(Deity) Dark Emissary – The Lost Ability

When looking back over the course of Deity, one of the most intriguing abilities we experimented with was an ability known as Dark Emissary. Dark Emissary was an ability where the player could throw a “helper” nearby and use it to either distract an enemy or to use it as a chaining point. Effectively, if you couldn’t reach a torch because you were just out of range, you could throw Dark Emissary in between you and the torch, and then chain to both targets (Dark Emissary and the Torch) to get across.

Functionally, I really liked the duality that this ability provided. It allowed for the player to manipulate their surrounds by their own power, and could be useful in almost any situation. I even saw it used as a scouting method to see what was up ahead, or thrown really far away as a chain point towards the end of a chain link instead of at the beginning. I was surprised by how creative players could get using the ability, and you would think that this would be one of those abilities worth keeping. When it came down to it, there were many underlying issues that made us think otherwise, and ultimately removed the ability from the game.

The first, and perhaps the most aggravating issue, was trying to teach people how to use it. Dark Emissary was one of those abilities where once you understood how it worked, it became easy to grasp what to do with it. However, if you didn’t know how to utilize the ability, then you sat there forever trying to figure out what it did. I tried several ways to explain the functionality to the player, everything from circled rings for your throwing distance, to mouse tip icons, to hard text-based tutorial information. No matter how much I threw at them, players either didn’t get how to use it, or took a crack at it for three or more minutes until they realized what to. For me, as a designer, to see someone struggle to use a single ability for so long was one of the more frustrating experiences that I had while working on Deity. Every time I saw a player struggle to learn how to use Dark Emissary, I would ask them what they would have needed to learn it better. The results were widely mixed, and nothing concrete was really defined.

The second issue that Dark Emissary had was that it drastically slowed the pacing of the game. When people played Deity during this time period, even though we promoted planned action, players tended to have a “Go! Go! Go!” mentality. This actually makes sense because the gratification a player got from doing a successful chain was so powerful, that they just wanted to constantly chain at a rapid rate.  So the idea of having to slow down or stop all together was probably the last type of action that the player wanted to do. Unfortunately, Dark Emissary wanted the player to do exactly that. Due to the way it was implemented, Dark Emissary, when launched, would travel along an arch, bounce, and then land on the spot where the player clicked. While visually interesting to look at, the speed of the ability was super slow.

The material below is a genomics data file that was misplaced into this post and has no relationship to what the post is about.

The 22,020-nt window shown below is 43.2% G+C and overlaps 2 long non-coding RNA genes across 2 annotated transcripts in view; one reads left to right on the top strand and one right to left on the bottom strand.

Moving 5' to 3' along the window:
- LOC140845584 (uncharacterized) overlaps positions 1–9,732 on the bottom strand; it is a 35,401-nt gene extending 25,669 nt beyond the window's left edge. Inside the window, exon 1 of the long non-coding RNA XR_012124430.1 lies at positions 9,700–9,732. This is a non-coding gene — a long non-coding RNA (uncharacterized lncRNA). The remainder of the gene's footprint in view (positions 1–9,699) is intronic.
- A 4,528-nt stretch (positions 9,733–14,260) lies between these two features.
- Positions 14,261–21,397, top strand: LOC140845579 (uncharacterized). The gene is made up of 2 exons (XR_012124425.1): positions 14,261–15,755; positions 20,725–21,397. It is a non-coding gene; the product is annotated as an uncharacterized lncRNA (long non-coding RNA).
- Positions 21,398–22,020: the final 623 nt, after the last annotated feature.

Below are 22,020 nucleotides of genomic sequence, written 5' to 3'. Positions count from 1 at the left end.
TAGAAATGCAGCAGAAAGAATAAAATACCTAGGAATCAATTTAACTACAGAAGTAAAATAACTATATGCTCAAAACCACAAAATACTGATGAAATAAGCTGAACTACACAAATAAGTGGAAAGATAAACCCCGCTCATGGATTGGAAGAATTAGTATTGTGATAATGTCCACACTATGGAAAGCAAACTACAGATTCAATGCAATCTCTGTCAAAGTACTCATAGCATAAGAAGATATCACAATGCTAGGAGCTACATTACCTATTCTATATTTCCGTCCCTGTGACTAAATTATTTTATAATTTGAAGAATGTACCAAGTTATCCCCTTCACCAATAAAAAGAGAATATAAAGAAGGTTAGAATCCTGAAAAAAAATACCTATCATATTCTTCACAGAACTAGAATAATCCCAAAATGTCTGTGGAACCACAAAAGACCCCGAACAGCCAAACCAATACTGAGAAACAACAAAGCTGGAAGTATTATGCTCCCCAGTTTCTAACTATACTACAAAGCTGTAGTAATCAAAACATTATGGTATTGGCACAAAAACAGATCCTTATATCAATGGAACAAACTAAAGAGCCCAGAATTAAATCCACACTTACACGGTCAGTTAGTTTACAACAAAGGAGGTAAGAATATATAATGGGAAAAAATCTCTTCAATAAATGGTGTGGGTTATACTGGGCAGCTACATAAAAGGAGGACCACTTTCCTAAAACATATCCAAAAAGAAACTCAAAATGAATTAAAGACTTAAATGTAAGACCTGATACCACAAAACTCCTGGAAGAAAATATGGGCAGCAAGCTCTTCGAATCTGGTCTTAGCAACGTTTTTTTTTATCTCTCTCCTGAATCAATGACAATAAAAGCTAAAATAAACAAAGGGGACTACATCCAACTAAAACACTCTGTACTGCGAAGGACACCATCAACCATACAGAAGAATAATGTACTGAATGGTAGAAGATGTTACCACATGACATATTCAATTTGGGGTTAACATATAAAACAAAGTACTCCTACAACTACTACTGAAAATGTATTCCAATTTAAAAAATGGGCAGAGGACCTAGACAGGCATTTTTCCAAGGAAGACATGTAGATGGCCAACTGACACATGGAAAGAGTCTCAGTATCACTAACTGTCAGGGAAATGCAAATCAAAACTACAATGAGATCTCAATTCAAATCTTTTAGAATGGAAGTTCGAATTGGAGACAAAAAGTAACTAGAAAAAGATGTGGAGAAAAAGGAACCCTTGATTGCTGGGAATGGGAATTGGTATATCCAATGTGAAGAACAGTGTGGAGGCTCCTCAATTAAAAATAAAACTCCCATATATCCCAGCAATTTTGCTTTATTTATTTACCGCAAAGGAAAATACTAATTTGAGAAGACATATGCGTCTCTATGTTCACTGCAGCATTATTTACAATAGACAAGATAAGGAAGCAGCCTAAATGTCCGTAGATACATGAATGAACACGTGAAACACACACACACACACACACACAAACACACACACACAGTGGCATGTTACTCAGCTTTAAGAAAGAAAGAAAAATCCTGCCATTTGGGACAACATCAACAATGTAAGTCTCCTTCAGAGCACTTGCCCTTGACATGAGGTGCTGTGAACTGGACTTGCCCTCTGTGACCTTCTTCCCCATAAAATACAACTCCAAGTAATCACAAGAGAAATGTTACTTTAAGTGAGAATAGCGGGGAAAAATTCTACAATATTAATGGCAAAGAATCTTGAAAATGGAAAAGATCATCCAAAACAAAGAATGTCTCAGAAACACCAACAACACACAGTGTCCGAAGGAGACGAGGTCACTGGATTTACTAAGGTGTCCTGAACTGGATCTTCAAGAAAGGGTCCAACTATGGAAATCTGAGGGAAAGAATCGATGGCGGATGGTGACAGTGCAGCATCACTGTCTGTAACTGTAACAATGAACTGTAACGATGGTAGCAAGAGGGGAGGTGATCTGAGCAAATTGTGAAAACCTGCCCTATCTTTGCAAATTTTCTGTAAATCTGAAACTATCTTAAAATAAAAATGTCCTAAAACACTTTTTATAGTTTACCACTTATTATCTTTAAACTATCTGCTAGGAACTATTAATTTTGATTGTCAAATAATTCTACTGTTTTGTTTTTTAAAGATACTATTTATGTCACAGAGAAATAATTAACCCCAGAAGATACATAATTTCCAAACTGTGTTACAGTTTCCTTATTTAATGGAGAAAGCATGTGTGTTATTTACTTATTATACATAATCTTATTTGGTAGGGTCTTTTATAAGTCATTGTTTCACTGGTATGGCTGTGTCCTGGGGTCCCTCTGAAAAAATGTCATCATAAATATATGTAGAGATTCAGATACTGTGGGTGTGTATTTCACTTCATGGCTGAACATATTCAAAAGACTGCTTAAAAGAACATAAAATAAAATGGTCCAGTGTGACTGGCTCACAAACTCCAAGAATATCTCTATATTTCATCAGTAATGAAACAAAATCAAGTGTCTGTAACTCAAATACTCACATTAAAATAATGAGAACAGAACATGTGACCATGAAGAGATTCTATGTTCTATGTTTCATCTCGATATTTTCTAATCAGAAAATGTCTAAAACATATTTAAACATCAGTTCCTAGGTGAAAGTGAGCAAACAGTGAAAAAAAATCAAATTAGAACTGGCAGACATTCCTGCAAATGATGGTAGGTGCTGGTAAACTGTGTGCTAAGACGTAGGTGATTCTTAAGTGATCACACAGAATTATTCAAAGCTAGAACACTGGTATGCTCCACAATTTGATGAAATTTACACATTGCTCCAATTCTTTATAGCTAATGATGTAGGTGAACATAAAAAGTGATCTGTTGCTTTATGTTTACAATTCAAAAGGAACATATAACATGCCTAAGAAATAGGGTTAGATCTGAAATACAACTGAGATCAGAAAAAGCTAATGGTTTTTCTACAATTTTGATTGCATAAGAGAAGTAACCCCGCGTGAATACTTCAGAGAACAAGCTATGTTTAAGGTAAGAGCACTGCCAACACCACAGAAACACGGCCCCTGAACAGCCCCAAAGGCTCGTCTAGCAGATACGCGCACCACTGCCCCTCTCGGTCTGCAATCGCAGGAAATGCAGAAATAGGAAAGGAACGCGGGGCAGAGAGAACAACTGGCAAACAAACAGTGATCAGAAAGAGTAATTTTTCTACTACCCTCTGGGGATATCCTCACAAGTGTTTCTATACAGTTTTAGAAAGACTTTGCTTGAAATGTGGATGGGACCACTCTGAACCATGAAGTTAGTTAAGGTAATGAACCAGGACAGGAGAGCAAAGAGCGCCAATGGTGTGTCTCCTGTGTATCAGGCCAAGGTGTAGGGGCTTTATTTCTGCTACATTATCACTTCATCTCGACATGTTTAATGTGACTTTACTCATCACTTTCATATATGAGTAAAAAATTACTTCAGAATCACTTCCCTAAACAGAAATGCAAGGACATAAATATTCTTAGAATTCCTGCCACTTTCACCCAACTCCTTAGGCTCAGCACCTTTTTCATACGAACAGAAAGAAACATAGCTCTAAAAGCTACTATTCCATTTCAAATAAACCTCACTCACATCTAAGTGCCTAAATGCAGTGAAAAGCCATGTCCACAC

(Dark Emissary being thrown) [Deity – 07 – 27 – 2011]

After looking at all the issues with Dark Emissary, I considered all of the options that could fix the ability. The most obvious choice would to be to instantly spawn Dark Emissary where the player clicked. This would quickly fix the speed issue, but before we had even gone to implement such a change, we realized that there was another problem. We found that players would fail at using Dark Emissary in the way they intended to. We found that they would consistently throw it too far, too close, or just in the wrong general direction. What was worse was that the player could not re-use the ability until after the ability timer had finished. While it’s easy to say that it’s part of player skill and learning curve, I felt that there was enough of a learning curve that we shouldn’t give the player more grief when failing to use the ability as intended.

As we were looking into Dark Emissary, we had also made some fairly substantial core design changes for the game itself. We were slowly transitioning from a sandbox action game to the stealth style gameplay that you see today. As a result of major level design changes, we found that Dark Emissary as an ability was no longer needed, and we removed it from the game. However, I still really liked the functionality that Dark Emissary brought to the table, which was to provide a chainable entity, but not be able to land on like a torch. From this concept, I designed the Gargoyle, which could be placed anywhere in the environment, and we were really able to utilize it to both help and challenge the player within the levels.

While I sometimes wish that we could have given the player more options with the Dark Emissary ability, it ultimately proved to be too complex to explain easily, and couldn’t maintain its usefulness as a given ability in a rapidly evolving game. However, it did push me to really focus on how to teach people to play the game, and also take a step back and see what the game was really about. I think had we not gone as far with Dark Emissary as we did, I don’t believe Deity would have become the game it is today.

(Gargoyle’s being Chained) [Deity – 12 – 16 – 2011]


~ by rhickman-design on December 29, 2011.